New players are marked in bold
Former players are named within (parameters)
Import players are marked in italic

Roster:

Top – Odoamne
Jungle – Jankos
Mid – Febiven (Ryu)
ADC – Nuclear (Forg1ven)
Support – Chei (Vander)

Coach – Prolly

The successful run of Season 6


Photo of the H2K lineup at Worlds 2016. Credits to esportswikis for the pciture.

H2K is coming in fresh from their best performance in a League of Legends (LoL) competitive season. The team reached Worlds through receiving the second most circuit points in Europe over the Spring and Summer split. G2, the team who received the most points, qualified to Worlds by winning the Summer split and therefore the circuit points spot went to the team who gained second most points. At Worlds, H2K managed to win their group unexpectedly and to many experts and fans’ surprise, considering they went up against the number one seed from China, EDG, which were expected to be a top four team in the world at the time. H2K tied EDG with a 4-2 record in the group and then managed to win a tiebreaker game against EDG. In the quarterfinals H2K went head-to-head with Albus NoX Luna, the first team in history from a wildcard region to reach further than groups at Worlds. H2K continued their great run with 3-0 sweep against ANX and their opponent in semifinals would be decided to be Samsung Galaxy. Samsung however became too though of an opponent for H2K to beast, and Samsung went on to finals via a 3-0 sweep. H2K should be happy with their performance, considering their fellow European teams, G2 and Splyce, went a combined record of 2-10 and both teams finished their groups at last place.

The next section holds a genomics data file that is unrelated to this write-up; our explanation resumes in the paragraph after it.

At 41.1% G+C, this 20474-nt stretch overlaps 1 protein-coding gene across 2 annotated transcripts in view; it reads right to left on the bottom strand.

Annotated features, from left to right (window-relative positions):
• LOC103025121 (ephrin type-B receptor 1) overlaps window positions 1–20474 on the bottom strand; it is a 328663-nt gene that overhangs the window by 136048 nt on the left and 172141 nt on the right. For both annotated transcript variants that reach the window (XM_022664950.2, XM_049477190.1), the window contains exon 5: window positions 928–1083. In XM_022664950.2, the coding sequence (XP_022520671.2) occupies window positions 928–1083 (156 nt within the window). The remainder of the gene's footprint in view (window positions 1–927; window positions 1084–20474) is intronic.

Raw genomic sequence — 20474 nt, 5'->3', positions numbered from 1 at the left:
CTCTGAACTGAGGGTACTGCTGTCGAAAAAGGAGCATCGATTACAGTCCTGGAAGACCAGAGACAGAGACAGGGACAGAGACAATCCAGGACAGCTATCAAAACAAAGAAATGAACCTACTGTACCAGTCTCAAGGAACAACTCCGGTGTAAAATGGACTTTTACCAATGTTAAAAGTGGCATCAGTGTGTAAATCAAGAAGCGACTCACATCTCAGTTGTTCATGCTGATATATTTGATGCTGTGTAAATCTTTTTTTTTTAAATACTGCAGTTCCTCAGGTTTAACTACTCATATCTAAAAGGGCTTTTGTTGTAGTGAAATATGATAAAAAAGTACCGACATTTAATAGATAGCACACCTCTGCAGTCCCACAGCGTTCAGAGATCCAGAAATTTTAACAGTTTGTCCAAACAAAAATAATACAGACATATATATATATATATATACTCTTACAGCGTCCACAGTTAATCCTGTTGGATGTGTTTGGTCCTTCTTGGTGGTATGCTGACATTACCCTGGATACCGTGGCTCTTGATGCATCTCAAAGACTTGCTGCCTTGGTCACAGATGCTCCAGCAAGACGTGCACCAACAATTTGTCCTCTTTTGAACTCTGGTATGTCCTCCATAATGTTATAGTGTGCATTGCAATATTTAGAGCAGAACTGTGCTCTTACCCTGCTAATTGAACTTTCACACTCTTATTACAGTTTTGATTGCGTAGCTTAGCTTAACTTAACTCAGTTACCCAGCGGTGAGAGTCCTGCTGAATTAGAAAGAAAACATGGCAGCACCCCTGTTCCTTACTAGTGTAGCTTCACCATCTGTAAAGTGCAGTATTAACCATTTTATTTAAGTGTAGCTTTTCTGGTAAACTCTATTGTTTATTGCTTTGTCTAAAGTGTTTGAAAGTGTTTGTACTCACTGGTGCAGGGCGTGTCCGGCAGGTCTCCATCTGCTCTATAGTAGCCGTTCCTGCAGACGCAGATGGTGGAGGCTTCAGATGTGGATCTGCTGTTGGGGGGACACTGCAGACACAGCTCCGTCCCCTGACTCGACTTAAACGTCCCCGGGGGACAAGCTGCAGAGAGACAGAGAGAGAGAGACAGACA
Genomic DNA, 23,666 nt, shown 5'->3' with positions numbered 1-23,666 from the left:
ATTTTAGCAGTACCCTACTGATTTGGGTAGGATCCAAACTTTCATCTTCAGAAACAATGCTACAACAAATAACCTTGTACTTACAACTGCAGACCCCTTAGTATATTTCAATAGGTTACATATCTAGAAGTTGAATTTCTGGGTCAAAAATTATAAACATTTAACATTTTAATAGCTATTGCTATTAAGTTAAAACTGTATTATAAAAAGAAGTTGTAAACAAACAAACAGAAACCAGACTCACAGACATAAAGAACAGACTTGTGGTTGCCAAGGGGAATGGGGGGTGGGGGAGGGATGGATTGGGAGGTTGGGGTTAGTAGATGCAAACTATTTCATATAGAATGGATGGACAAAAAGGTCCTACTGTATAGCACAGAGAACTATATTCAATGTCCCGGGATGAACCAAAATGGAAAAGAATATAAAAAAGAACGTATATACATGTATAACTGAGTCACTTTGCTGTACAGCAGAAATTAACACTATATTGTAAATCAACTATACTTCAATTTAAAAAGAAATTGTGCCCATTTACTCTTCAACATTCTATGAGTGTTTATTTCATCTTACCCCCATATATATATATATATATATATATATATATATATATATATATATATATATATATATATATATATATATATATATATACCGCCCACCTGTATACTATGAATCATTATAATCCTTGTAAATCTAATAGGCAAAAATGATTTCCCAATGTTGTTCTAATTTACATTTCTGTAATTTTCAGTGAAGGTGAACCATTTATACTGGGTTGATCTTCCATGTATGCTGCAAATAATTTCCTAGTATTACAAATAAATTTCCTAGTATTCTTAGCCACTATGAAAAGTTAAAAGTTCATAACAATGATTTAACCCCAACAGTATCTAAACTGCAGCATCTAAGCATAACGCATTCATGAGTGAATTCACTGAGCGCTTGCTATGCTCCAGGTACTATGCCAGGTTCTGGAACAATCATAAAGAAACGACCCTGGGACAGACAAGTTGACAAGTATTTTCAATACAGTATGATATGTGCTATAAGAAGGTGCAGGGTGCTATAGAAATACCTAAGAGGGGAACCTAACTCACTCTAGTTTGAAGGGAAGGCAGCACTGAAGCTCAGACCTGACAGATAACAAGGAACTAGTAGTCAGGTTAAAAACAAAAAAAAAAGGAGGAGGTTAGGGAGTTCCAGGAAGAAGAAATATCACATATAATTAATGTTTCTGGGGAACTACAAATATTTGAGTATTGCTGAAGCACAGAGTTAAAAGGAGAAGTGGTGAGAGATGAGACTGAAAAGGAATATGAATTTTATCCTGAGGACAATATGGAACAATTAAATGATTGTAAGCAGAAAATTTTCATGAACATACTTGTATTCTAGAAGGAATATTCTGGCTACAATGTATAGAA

Nonetheless, 2016 wasn’t all clear blue sky and green grass. Coming into the Summer split, star ADC Konstantinos “FORG1VEN” Tzortziou left the team following disputes within the team. The team struggled during the split, and Tzortziou’s replacement Aleš “Freeze” Kněžínek caught a wrist injury late into the split, causing a scenario where FORG1VEN returned to the roster. The change however, turned out to switch the H2K form around and the team went on winning spree to close out the season until the semifinals against Splyce.